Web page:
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Welfare: The hyper rich use Americans to live on easy street
 

Welfare: The hyper rich use Americans to live on easy street

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For a writing assignment in English Composition II. I wrote another version for critical thinking class with a similar topic and most of the same sources, but a completely different paper. The paper ...

For a writing assignment in English Composition II. I wrote another version for critical thinking class with a similar topic and most of the same sources, but a completely different paper. The paper deals with how the most wealthiest people in America use everyone else as a type of inverted welfare program to maintain their lavish lifestyle.

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    Welfare: The hyper rich use Americans to live on easy street Welfare: The hyper rich use Americans to live on easy street Document Transcript

    • Running head: WELFARE 1 Welfare: The hyper-rich use Americans to live on easy street Chris Harden November 4, 2013
    • WELFARE 2 Chris Harden Professor Johnson English Composition II E.S. 102 November 4, 2013 Welfare: The hyper-rich use Americans to live on easy street “It’s a shame that the successful should be made the prey of the unsuccessful,” opined U.S. Representative Bourke Cockrun at the 1894 debate of the nation’s first permanent federal income tax explicitly devised as a tax to be levied on the richest Americans back then (Freeland, 2012, p.78). Resistance in Congress was intense, and though our political democracy is a government where, in theory, the majority rules, America’s super-elite have always been effective at manipulating the tools of American democracy to protect its minority privilege (Freeland, 2012, p.78). Prior to 1894 the federal tax system was grossly biased in favor of the rich and all attempts to fix the issue have been corrupted by mutual back-scratching between members of Congress and influential lobbyists (Gordon, 2011). Ironically, in ancient Athens each person had to pay the same tax, which was burdensome for most and a trivial matter for the rich until a moral principal was developed: the more a person gained economically, the greater his duty to maintain society by paying taxes (Johnston, 2007, p.279). Therefore, the hyper-rich must honor their tax responsibilities to society and refrain from using America as corporate welfare to maintain their inordinate privileges. For more than a quarter century the government has adopted rules that tilt effective tax rates in favor of the rich (Johnston, 2007, p.14). This is achieved thanks to the services of an army of lawyers, accountants, and lobbyists who constitute the income defense industry (Freeland, 2012, p.79). The hyper-rich respond to the protests of their inordinate privileges with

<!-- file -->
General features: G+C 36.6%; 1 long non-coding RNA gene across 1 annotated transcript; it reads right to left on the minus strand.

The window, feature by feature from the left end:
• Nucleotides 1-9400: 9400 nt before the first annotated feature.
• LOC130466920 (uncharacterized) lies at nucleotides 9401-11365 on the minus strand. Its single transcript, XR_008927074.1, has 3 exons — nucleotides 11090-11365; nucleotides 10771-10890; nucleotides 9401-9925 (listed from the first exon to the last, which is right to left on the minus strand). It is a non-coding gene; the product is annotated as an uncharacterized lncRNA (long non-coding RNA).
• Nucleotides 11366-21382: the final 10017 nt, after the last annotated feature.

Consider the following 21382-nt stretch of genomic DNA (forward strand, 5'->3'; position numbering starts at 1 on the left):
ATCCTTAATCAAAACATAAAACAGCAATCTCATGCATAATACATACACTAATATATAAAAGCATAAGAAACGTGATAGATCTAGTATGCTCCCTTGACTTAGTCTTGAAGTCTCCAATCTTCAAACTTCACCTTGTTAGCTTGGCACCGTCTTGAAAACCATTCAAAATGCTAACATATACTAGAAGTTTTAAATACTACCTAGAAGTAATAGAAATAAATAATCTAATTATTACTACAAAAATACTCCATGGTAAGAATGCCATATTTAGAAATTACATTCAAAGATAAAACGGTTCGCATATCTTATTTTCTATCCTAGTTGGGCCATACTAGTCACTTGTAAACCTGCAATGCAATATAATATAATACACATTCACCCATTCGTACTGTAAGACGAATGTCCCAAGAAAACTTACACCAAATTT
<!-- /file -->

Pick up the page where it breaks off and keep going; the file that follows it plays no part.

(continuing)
• WELFARE 3 a wounded amazement that anyone could consider them villains instead of heroes because it is their businesses and other contributions that keep the American economy going (Freeland, 2012, p.249). Unfortunately, our television programs, magazines, and tabloids celebrate the wealthy as the kings and queens of our age (Johnston, 2007, p.15). For example, one prominent mutual fund investor believes that we all rely on the hyper-rich and we ought to honor and uplift them for being able to do what the 90 percent cannot do which is make the world a better place (Johnston, 2007, p.247). Consequently, the true sources of inequality in America stems from corporate welfare that enriches the “haves” and betrays the “have nots” (Freeland, 2012, p.190). The yearly income for the bottom 90 percent of Americans peaked at $33,000 back in 1973 and by 2005 it had fallen to a bit more than $29,000 (Johnston, 2007, p.10). Alternatively, in 2005, the 300,000 men, women, and children at the top tenth of one percent had as much, if not more, income as those Americans at the bottom 90 percent (Johnston, 2007, p.11). These highly educated, highly connected individuals have an ambivalent attitude toward those who have failed to succeed as they have, and they are very unenthusiastic about economic redistribution, that is, the taxes required to make the world a better place (Freeland, 2012, p.5). In 1980, President Ronald Regan asked, “Are you better off now than you were four years ago?” and American voters responded with a resounding no (Johnston, 2007, p.9). Thirty-three years later, even at nearly $4 a gallon, gasoline costs about the same in inflation adjusted dollars as it did in 1980, tires last longer, and long distance calls are virtually free (Johnston, 2007, p.10). But until the hyper-rich honor their tax responsibilities to society and refrain from using America as corporate welfare to maintain their inordinate privileges we will never be better off than we were a few generations ago.
    • WELFARE 4 References Freeland, C. (2012). Plutocrats: The rise of the new global super-rich and the fall of everyone else. (pp. 5, 78 – 79, 190, 249). New York, NY: Penguin Press. Gordon, J. (2011, September). A short history of the income tax. News. Retrieved November 2, 2013 from Wall Street Journal.com: http://online.wsj.com/news/articles/SB10001424052970204422404576594471646927038 Johnston, D. (2007). Free Lunch: How the wealthiest Americans enrich themselves at government expense (and stick you with the bill). (pp. 9 – 10, 14 – 15, 279). New York, NY: Penguin Group.